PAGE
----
Command-Based Robot Architecture

It is possible to write simple robot programs in a single Robot class, using the simple TimedRobot template. However, as your program grows, the complexity can snowball. You’re better off if your overall program is designed to be scalable. Scalability is an engineering concept where we observe how problems and solutions change as they grow. You want your program to scale gracefully as it adds functions. You may also want to be able to scale up the number of programmers, so multiple people can work comfortably on separate parts of the code.

A recommended pattern for organizing robot programs for FIRST is the command-based framework.

Command Based Framework

When creating a command-based robot program, we define three types of software:

  • Subsystem classes represent major physical parts of your robot, such as a drive train, shooter, game-piece collector, or climber.
  • Command classes represent major actions that subsystems can do, such as driving, shooting, acquiring, or climbing.
  • Operator interface objects start commands executing on the subsystems. Think of joystick buttons, or custom trigger objects.

For a command-based program these bits of software will work within a standardized software project. Within this framework there is another object called the CommandScheduler, which will handle the lifecycle of commands. The CommandScheduler monitors buttons and triggers. It starts and manages the commands.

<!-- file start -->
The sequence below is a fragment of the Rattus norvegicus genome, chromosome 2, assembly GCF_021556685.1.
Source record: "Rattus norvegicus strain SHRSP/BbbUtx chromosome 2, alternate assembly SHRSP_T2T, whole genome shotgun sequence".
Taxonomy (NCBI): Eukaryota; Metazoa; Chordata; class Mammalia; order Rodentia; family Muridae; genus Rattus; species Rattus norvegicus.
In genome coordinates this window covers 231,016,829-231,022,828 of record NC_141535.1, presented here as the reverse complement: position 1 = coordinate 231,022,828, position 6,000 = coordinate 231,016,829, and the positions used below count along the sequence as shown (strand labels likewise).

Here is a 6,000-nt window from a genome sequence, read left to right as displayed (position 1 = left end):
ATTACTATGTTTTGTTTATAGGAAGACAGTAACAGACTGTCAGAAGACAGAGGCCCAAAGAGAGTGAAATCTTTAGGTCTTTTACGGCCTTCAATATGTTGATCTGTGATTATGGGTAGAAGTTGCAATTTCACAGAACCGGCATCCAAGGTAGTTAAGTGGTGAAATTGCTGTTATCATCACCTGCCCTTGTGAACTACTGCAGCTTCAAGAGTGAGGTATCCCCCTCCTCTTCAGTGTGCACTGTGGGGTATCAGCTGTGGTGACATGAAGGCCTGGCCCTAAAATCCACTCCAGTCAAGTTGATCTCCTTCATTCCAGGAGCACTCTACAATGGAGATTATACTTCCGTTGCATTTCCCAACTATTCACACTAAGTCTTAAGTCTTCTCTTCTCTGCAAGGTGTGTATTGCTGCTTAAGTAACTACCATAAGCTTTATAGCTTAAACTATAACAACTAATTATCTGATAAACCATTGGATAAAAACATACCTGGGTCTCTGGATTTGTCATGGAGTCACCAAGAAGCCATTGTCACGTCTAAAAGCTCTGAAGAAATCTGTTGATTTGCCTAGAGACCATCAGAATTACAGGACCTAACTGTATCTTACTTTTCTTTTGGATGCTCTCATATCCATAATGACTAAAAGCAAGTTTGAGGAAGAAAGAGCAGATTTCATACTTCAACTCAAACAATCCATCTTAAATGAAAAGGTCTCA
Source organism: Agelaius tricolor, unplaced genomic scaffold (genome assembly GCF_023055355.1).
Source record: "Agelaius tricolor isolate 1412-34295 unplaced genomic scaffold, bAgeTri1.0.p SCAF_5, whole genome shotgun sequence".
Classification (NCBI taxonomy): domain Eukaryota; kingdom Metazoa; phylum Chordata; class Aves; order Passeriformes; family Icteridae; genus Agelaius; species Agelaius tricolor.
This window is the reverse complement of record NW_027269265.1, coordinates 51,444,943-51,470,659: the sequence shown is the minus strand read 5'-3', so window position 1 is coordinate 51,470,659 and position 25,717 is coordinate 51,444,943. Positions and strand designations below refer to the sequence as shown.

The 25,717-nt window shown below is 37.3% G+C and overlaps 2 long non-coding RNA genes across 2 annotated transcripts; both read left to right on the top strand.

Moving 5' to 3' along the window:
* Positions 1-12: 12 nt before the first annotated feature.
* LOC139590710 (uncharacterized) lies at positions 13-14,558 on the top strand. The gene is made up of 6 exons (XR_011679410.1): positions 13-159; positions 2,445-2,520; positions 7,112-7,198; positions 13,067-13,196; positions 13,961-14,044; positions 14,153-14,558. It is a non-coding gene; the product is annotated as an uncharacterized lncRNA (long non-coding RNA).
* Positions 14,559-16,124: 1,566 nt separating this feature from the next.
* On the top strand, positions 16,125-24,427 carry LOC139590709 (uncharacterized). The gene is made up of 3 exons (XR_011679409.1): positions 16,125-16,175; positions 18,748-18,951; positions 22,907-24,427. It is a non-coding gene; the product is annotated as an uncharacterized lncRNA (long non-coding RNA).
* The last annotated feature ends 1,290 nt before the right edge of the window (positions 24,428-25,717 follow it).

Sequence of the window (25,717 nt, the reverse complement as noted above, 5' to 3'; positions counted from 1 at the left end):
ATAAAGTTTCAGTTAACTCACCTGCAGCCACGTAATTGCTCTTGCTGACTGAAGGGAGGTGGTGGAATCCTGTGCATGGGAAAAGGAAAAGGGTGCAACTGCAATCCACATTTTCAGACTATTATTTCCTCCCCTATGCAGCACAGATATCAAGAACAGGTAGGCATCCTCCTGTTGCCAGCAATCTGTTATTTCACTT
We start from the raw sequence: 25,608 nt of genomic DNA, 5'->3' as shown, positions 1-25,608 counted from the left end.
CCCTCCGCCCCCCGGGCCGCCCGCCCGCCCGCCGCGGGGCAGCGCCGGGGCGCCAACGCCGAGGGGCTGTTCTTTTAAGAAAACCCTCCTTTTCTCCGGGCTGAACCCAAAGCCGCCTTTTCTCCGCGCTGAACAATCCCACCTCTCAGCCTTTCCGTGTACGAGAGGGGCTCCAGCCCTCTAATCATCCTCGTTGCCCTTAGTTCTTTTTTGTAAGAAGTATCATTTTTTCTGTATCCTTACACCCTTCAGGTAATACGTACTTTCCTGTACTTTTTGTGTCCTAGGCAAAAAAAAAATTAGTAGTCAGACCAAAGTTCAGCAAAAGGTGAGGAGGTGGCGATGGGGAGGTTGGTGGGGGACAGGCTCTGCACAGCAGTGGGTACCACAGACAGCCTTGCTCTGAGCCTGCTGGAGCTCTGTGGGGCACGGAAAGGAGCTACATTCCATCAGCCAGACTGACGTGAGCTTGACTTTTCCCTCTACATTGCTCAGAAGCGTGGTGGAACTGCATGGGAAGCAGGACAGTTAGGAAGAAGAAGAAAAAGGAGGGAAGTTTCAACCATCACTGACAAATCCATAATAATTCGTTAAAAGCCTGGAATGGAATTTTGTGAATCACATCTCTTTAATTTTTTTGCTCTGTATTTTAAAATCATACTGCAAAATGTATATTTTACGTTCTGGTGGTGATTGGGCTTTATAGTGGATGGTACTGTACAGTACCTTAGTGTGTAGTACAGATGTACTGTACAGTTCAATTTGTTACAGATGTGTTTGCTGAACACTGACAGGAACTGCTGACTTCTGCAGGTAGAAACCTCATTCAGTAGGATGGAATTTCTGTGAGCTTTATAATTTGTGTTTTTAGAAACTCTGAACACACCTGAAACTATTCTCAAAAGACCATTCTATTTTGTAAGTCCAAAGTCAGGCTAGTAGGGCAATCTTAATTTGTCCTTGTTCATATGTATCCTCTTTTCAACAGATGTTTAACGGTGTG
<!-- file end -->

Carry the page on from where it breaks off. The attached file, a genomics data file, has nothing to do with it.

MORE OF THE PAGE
At the top level of your project will be three important class files:

  • Main, which starts the whole program. Don’t make any changes to this file.
  • RobotContainer, which is in charge of creating the objects from the subsystem and command classes, and connecting them with operator interfaces.
  • Robot, which handles the lifecycle timing. It will initiate robot initialization calls into the RobotContainer class. It also handles transitions in and out of teleop and autonomous modes, and causes the CommandScheduler to execute.

Separating robot functions out into these three classes is an example of Separation of Concerns, a software engineering principle in which we divide different functions into different areas.


Subsystems represent physical parts of your robot. Think about the physical components that you may manipulate from your program. A subsystem might contain:

  • Motors, and their associated motor controllers and sometimes encoders
  • Pneumatic pistons, and their associated solenoids
  • Servos
  • Relays or Spikes
  • Gyros or Inertial Management Units
  • Cameras
  • Sensors, including ultrasonic sensors, limit switches or potentiometers

Each subsystem class will contain software objects connecting to those physical objects. For instance, if a drive train subsystem has two physical motors, then the DriveTrainSubsystem class will contain two motor controller objects. Typically we make those objects private, meaning that they may not be accessed directly from the outside.